Pro-Stick Plus and OrangePi PC at -16C


#1

Got my Pro-Stick Plus and OrangePi PC back up on the roof, just in time for their first winter outside. They’ve been running for just over a week, and in the past 24 hours the outdoor temperature has plummeted. As I write this, the outdoor temperature is -16C and is expected to drop to -26C tonight.

While 24 hours of nasty cold is too short a period to reach any definite conclusions, it appears that as the temperature drops, the noise level drops (-37.8db Avg) and the message rate climbs.

One interesting tidbit is that after the core temperature of the Orange Pi PC drops below 0C, it no longer reports a temperature at all. Using Armbian, where the login screen normally shows the core temperature, the Temperature line is now completely absent, and even armbianmonitor just reports 0.

As the outdoor temperature approached 0C, the core temperature remained around 10C and gradually slid down to 0C as the colder weather moved in.

It will be interesting to see how this setup will behave when it gets REALLY cold out here.


#2

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Seems this episode was shot in Saskatoon :smiley:

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#3

I would watch this movie :wink:

In all seriousness, it’ll be interesting to see how the Pi works at that low a temperature, I’m sure it’s well outside the specified temperature range of it.


#4

Correction: OrangePi DOES report core temperatures below 0C.

It seems that even though the outdoor temperature dropped and remained at -16C overnight, the core temperature of the OrangePi PC dropped MUCH slower. While it still doesn’t show the temperature on the Armbian login screen, this morning the core temperature is showing in armbianmonitor as -3C and on the Portal Graph (with scale minimum changed to -20C) I can see that after remaining at 0C for about six hours, it HAS finally dropped below zero.

Perhaps the aluminum box that was intended to protect the electronics from the elements is retaining more of the heat from the circuitry than I expected.


#5

Well, a “polar vortex”, as it apparently is called, has settled in over us and we’re in for an extended period of really nasty cold.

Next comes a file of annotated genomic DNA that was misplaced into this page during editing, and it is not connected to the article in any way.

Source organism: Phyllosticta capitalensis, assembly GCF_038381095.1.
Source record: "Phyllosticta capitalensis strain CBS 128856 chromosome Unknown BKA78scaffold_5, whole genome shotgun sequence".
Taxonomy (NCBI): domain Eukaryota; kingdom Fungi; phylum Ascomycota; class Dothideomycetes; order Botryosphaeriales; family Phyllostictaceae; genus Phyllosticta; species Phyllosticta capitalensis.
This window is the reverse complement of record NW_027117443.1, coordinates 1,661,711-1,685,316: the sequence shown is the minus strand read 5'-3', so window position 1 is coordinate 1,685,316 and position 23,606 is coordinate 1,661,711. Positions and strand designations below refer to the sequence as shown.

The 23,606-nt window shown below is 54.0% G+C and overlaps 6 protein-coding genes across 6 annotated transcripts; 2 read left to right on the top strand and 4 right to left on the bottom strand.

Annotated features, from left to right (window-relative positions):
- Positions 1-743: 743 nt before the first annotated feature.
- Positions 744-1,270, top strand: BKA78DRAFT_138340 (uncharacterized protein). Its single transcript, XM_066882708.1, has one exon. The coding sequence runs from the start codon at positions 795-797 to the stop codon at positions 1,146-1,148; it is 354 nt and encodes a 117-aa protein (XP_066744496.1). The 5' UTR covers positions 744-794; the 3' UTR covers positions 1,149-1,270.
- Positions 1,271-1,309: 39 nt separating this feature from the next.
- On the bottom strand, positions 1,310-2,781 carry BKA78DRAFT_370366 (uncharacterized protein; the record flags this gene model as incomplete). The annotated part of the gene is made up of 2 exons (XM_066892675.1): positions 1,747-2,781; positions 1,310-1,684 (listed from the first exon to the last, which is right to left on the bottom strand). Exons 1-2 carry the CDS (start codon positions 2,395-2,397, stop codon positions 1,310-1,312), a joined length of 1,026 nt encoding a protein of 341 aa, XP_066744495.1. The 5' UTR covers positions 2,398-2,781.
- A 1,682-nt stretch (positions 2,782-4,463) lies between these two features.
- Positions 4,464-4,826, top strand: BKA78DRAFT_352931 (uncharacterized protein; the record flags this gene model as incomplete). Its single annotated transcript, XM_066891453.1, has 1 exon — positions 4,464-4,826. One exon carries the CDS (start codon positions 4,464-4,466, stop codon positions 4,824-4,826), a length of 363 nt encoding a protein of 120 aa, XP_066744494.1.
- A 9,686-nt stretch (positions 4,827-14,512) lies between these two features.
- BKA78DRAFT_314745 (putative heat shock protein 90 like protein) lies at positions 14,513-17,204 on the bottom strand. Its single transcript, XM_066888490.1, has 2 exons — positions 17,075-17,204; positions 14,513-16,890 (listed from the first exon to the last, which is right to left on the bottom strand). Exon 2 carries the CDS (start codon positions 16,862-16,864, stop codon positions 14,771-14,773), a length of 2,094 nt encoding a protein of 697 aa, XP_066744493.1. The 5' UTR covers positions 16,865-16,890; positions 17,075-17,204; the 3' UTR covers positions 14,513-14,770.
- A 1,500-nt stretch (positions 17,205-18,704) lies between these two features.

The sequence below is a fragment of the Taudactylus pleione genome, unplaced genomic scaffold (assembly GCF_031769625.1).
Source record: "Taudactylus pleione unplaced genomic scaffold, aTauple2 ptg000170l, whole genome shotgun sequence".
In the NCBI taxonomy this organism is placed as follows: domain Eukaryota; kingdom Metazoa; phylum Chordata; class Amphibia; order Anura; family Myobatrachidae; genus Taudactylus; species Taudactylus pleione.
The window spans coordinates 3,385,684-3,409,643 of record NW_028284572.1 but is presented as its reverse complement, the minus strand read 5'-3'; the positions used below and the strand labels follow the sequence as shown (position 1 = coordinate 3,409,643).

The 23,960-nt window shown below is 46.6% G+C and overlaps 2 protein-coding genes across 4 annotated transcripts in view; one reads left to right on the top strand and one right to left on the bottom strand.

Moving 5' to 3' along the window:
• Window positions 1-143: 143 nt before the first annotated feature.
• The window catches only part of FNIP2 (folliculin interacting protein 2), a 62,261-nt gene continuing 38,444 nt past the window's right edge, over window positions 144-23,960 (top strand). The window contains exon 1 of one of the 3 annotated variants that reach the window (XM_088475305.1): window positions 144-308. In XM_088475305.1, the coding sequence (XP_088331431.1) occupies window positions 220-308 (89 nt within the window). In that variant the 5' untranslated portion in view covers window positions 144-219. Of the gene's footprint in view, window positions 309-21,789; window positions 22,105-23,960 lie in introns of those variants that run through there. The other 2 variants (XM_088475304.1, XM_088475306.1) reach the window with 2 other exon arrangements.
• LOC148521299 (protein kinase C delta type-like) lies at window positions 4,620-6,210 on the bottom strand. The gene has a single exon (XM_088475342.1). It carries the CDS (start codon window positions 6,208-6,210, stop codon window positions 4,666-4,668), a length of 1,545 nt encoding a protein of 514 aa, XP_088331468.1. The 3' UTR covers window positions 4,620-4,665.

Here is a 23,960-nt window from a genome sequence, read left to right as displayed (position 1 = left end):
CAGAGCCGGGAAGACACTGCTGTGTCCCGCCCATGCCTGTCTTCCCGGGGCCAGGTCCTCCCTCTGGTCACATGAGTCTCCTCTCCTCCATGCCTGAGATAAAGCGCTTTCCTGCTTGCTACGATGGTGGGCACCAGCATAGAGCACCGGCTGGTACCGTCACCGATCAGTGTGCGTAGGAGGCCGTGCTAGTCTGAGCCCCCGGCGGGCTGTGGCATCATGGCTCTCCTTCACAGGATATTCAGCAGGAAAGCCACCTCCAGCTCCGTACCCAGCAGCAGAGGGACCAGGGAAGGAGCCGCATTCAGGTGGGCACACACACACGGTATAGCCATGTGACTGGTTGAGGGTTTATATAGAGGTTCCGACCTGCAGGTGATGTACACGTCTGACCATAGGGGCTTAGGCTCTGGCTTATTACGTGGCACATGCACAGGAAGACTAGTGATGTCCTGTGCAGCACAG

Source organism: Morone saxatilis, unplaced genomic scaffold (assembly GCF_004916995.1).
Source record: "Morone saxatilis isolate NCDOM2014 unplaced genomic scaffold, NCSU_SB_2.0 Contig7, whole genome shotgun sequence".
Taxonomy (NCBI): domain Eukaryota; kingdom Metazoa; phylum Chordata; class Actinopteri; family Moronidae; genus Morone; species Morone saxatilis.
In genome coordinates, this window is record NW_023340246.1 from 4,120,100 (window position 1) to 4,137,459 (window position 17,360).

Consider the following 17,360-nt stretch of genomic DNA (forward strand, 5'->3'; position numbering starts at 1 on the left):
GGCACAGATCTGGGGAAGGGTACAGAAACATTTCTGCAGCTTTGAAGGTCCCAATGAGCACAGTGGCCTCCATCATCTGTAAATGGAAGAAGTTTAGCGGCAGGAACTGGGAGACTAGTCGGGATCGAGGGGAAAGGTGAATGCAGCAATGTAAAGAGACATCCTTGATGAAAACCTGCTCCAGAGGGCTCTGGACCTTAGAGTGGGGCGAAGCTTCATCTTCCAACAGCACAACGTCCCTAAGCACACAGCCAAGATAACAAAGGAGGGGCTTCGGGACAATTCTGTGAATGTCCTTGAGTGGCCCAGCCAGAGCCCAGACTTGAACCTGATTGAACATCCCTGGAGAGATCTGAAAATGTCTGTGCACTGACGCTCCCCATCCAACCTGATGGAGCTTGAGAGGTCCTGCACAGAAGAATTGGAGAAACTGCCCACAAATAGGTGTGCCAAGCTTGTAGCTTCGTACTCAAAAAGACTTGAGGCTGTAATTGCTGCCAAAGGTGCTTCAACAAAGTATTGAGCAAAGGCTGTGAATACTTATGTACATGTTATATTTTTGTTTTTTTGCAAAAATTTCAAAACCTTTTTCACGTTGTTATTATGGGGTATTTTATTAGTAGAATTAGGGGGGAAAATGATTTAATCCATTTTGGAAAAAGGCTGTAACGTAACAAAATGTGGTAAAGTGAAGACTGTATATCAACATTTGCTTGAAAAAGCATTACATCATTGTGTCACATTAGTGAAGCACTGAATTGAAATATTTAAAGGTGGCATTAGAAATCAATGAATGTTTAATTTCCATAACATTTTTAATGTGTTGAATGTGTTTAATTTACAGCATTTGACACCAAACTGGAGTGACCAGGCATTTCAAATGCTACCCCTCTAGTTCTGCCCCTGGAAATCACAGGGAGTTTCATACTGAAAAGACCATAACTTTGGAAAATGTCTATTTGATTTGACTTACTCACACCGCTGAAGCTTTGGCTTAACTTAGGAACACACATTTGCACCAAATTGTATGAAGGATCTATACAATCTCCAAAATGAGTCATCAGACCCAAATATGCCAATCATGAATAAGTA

The outdoor temperature is now -26C and the wind chill is around -33C. Humidity is still 77% which makes for a lot of ice fog in the air. It’s going to get colder yet over the next few days.

The OrangePi PC and the Pro-Stick Plus outside on the roof continue to do their duty, with the core temperature of the OrangePi having now dropped to -11C. Sensitivity appears to keep increasing and the minimum noise level on the portal graphs has so far hit -41db.


#6


brrrr…
Feel lucky to be in Toronto, -5°C, windchill -9°C (23°F, windchill 16°F)

The OrangePi PC and the Pro-Stick Plus outside on the roof continue to do their duty, with the core temperature of the OrangePi having now dropped to -11C. Sensitivity appears to keep increasing and the minimum noise level on the portal graphs has so far hit -41db.

Great to know that Orange Pi PC and Pro Stick Plus can sustain such low temperatures.
It seems that Orange Pi PC (15) and Pro Stick Plus (Can 20.95) are the good investments I have made.


#7

Great results. I’ve done the same thing with satellite lbs using peltier cooling. It’s like supercharging . A little drop in noise is a big deal the Germans had a nice YouTube on it but it has been taken down for copyright reasons


#8

Hi yxespotter,
You get some pretty extreme conditions over there in Saskaton.
I see that the local airport YXE is open today and flights are generally on time.
Here in the UK we would fail massively at managing these sorts of conditions as we are not kitted out for such extremes.

Reading your post I wondered if trace heating tape may assist with the situation.
It is relatively cheap to buy and easy to install.

A random search for the product in Canada produced this, available in a 24 foot length which may be enough to route outside from an upper floor room to your station pi enclosure/s on the roof.

canadiantire.ca/en/pdp/pipe- … s-0522584p.